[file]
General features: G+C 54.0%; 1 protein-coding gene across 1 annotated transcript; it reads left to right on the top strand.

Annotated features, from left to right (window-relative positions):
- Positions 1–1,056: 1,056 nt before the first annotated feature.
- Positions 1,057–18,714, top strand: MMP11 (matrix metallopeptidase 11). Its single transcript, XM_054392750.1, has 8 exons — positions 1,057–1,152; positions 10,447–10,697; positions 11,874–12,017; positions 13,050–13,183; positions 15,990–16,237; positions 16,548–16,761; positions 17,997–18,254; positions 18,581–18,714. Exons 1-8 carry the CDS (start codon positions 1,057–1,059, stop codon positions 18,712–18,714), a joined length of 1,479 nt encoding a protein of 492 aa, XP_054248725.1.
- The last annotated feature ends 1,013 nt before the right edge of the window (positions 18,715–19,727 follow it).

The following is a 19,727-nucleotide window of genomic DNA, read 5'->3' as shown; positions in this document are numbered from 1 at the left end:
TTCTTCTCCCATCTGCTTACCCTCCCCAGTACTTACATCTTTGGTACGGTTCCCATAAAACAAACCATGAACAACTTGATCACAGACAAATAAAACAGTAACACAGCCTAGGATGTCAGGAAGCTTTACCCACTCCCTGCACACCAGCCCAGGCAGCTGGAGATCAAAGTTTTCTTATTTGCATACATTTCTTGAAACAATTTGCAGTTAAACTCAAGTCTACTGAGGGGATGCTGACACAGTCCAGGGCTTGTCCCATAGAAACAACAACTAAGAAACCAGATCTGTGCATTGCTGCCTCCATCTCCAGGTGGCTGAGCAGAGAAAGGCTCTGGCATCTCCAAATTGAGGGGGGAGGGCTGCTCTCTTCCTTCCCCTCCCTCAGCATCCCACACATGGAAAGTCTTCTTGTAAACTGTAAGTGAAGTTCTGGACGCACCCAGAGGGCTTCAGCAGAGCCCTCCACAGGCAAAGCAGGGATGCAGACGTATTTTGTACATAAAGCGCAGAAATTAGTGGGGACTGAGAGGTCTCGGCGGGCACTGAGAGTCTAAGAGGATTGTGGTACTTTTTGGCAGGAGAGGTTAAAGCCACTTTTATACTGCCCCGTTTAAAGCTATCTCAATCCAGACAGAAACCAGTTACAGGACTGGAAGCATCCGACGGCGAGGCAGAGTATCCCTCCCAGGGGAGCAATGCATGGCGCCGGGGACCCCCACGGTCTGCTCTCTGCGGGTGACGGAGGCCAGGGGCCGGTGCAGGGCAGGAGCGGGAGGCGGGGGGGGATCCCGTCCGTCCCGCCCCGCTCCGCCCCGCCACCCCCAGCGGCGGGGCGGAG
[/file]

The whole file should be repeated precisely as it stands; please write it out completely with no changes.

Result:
General features: G+C 54.0%; 1 protein-coding gene across 1 annotated transcript; it reads left to right on the top strand.

Annotated features, from left to right (window-relative positions):
- Positions 1–1,056: 1,056 nt before the first annotated feature.
- Positions 1,057–18,714, top strand: MMP11 (matrix metallopeptidase 11). Its single transcript, XM_054392750.1, has 8 exons — positions 1,057–1,152; positions 10,447–10,697; positions 11,874–12,017; positions 13,050–13,183; positions 15,990–16,237; positions 16,548–16,761; positions 17,997–18,254; positions 18,581–18,714. Exons 1-8 carry the CDS (start codon positions 1,057–1,059, stop codon positions 18,712–18,714), a joined length of 1,479 nt encoding a protein of 492 aa, XP_054248725.1.
- The last annotated feature ends 1,013 nt before the right edge of the window (positions 18,715–19,727 follow it).

The following is a 19,727-nucleotide window of genomic DNA, read 5'->3' as shown; positions in this document are numbered from 1 at the left end:
TTCTTCTCCCATCTGCTTACCCTCCCCAGTACTTACATCTTTGGTACGGTTCCCATAAAACAAACCATGAACAACTTGATCACAGACAAATAAAACAGTAACACAGCCTAGGATGTCAGGAAGCTTTACCCACTCCCTGCACACCAGCCCAGGCAGCTGGAGATCAAAGTTTTCTTATTTGCATACATTTCTTGAAACAATTTGCAGTTAAACTCAAGTCTACTGAGGGGATGCTGACACAGTCCAGGGCTTGTCCCATAGAAACAACAACTAAGAAACCAGATCTGTGCATTGCTGCCTCCATCTCCAGGTGGCTGAGCAGAGAAAGGCTCTGGCATCTCCAAATTGAGGGGGGAGGGCTGCTCTCTTCCTTCCCCTCCCTCAGCATCCCACACATGGAAAGTCTTCTTGTAAACTGTAAGTGAAGTTCTGGACGCACCCAGAGGGCTTCAGCAGAGCCCTCCACAGGCAAAGCAGGGATGCAGACGTATTTTGTACATAAAGCGCAGAAATTAGTGGGGACTGAGAGGTCTCGGCGGGCACTGAGAGTCTAAGAGGATTGTGGTACTTTTTGGCAGGAGAGGTTAAAGCCACTTTTATACTGCCCCGTTTAAAGCTATCTCAATCCAGACAGAAACCAGTTACAGGACTGGAAGCATCCGACGGCGAGGCAGAGTATCCCTCCCAGGGGAGCAATGCATGGCGCCGGGGACCCCCACGGTCTGCTCTCTGCGGGTGACGGAGGCCAGGGGCCGGTGCAGGGCAGGAGCGGGAGGCGGGGGGGGATCCCGTCCGTCCCGCCCCGCTCCGCCCCGCCACCCCCAGCGGCGGGGCGGAG